Lucretia and Clayton moved to S. Orange, NJ, just outside of Newark. She traveled to Palmyra, PA likely to be with her mother in October 1904 when she gave birth to her first daughter and my grandmother, Beatrice (Bea) Edna. She then returned to NJ. The small family eventually moved to Plainfield, part of Piscataway, NJ, 35 miles from New York City. Here Lucretia had 4 more babies: 1909 Eleanor (Billie), 1911 Everett, 1915 Ruth, and 1918 Norman. She made christening gowns for each of her babies and saved them.

 LKS Beatrice

Lucretia and Beatrice Edna Lerch, circa 1905

Clayton and Lucretia home schooled all of their children in their early years. Bea didn’t go to public school until she was 10 and she graduated from high school at 15. Ruth went to school at age 7. All the children graduated from high school but did not go to college.

Lucretia was an excellent seamstress and made almost everything her children wore. It is very likely she had a sewing machine and may have purchased fabric in town and patterns from a catalog such as Sears & Roebuck. She taught her daughters to sew. She was also a very good cook, making many of the German dishes taught to her by her mother.

Lucretia’s father passed away in November 1913. He had a lingering illness called “paresis” which is a term for a weakness of the limbs from a neurological disorder. Clayton’s mother died in February 1917.

They had a house which they owned with a mortgage. Clayton initially worked in construction and then was a full time electrician. In 1918, Clayton registered for the WWI draft and listed his employer as Electric Motor & Repair in Newark, NJ. The war ended in 1918 and Clayton did not serve.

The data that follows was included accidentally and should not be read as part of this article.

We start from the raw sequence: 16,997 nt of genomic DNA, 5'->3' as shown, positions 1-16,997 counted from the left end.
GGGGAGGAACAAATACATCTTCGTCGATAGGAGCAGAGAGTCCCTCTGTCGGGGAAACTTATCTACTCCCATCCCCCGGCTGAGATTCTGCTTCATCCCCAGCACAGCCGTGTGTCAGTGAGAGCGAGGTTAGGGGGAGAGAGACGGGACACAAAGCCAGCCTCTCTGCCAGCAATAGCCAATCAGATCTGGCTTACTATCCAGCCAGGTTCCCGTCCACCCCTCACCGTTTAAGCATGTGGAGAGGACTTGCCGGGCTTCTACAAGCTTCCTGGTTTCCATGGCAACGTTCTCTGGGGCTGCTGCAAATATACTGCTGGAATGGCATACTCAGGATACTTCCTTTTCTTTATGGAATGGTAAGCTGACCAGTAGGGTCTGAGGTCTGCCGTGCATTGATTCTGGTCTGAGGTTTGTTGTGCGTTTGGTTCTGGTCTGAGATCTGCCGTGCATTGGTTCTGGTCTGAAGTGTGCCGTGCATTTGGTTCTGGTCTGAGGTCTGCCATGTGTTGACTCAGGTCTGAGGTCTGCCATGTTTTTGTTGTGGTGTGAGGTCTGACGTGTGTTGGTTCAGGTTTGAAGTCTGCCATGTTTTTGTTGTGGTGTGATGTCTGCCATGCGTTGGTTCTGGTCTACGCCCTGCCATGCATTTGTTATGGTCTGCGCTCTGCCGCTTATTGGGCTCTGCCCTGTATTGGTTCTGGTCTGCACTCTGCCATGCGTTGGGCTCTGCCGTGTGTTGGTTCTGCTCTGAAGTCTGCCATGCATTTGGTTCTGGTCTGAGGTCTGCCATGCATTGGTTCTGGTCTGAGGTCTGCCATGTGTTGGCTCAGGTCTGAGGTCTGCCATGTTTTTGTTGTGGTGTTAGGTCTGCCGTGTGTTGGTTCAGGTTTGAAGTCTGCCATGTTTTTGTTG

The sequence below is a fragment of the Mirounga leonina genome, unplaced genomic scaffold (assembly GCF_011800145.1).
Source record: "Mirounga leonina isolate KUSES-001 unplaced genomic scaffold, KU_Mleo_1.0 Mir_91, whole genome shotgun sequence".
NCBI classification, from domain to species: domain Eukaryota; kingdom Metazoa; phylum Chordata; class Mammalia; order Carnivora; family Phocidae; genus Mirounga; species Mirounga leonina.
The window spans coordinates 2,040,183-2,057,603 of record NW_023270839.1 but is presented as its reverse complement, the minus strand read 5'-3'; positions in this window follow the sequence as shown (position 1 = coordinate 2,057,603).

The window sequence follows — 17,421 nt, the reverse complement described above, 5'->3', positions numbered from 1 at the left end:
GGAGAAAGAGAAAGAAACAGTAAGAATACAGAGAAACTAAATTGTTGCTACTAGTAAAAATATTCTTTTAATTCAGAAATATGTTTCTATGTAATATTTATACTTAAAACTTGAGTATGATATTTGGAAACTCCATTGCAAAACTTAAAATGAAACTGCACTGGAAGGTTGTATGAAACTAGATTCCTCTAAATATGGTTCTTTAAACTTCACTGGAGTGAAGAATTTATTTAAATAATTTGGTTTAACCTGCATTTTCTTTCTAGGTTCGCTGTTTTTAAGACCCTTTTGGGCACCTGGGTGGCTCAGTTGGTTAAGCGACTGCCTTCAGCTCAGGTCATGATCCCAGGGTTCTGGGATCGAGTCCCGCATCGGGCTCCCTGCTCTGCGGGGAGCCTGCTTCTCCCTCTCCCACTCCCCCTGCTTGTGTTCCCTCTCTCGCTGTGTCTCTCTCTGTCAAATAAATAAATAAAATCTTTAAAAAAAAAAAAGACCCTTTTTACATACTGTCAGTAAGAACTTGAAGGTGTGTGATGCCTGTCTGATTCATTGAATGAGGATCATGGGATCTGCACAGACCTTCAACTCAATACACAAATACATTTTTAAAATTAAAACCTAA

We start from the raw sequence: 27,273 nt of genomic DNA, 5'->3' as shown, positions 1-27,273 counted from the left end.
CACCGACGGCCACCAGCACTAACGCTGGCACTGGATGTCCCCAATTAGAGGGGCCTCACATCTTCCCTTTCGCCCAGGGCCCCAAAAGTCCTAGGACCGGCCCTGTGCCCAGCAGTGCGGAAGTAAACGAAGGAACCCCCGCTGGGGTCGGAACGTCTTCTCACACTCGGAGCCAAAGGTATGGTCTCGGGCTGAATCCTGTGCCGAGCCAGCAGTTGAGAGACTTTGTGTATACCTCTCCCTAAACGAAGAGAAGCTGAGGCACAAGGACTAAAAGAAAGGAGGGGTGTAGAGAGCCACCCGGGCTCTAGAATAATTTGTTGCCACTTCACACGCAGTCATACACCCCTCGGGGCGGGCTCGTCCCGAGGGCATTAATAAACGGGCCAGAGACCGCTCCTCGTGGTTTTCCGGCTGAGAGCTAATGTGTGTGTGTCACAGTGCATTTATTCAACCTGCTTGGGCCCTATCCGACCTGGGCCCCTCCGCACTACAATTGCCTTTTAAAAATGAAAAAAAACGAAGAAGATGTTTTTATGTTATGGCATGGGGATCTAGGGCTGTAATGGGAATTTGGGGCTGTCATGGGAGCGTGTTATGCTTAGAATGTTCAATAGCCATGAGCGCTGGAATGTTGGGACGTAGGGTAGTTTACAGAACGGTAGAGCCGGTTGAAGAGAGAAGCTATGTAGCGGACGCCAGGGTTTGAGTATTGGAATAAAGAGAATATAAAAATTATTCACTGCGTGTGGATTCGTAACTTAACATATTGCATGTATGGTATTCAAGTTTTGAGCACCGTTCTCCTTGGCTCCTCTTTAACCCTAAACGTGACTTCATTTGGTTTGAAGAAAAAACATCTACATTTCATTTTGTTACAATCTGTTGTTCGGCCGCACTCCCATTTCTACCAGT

Living so close to New York City until 1920, they would have discussed and perhaps attended gatherings, meeting, or rallies. Some of the headlines in this time were:

  • 1910 Halley’s Comet.
  • 1911 NYC Triangle Shirtwaist Factory Fire
  • 1912 the Titanic sinks
  • 1913 US President is Wilson
  • 1914 World War I starts, the Cape Cod Canal opens.
  • 1915 The Red Sox win the World Series.
  • 1918 World War I ends.  The influenza pandemic occurs, 800,000 US citizens die.
  • 1919 19th ammendment  ratified giving women the vote. Prohibition starts.

Social problems were high and labor unions grew. The middle class became more unhappy. Children worked in mills until a minimum age law was passed in the states. Women were striving for equality. Immigration was very high into New York. (My Polish grandparents arrived at Ellis Island in 1910 and 1911). There was poverty, hunger, and illness in the city. America became the most highly industrialized country and the millionth Model T rolled off the assembly line.

Women began to think more of comfort for their clothing and hemlines inched up above the ankles. The children may have played with Tinker Toys and Lincoln Logs. The Ouija Board became popular. A simple folding Kodak camera made picture taking easier and popular.

From Wikipedia:

Paterson NJ (40 miles north of the Lerch’s) was a mecca for immigrant laborers who worked in its silk factories. Paterson was the site of historic labor unrest that focused on anti-child labor legislation, and the six-month long Paterson silk strike of 1913 that demanded the eight-hour day and better working conditions, but was defeated by the employers with workers forced to return under pre-strike conditions. Factory workers labored long hours for low wages under dangerous conditions, and lived in crowded tenement buildings around the mills. In 1919, Paterson was one of eight locations bombed by self-identified anarchists.[25]

The strike began on March 3, 1913. During the course of the strike, approximately 1,850 strikers were arrested, including Industrial Workers of the World leaders William Dudley Haywood and Elizabeth Gurley Flynn.[1]

Lucretia suffered from bronchitis and her doctor suggested that Clayton move her to a warm climate. So they sold their home and furnishings and packed up their household. Clayton took a ship to Jacksonville Florida and then a train to Orlando. He found them an apartment. Lucretia and the five children ages 15, 11, 8, 4, and 2 took a train to Orlando. They arrived April 10, 1920.

Part 2 will follow.

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2 thoughts on “The Quiltmaker, Part 1

  1. Thank you for sharing this, Marianne. I have been thinking about a format for presenting my family tree information. You have given me something to base my research on.

    • Hi Nancy! Someday I’ll show you the books I compiled 10 yrs ago when I did most of the genealogy research. I loved writing this story of Lucretia’s life so it is more of a story than just the facts.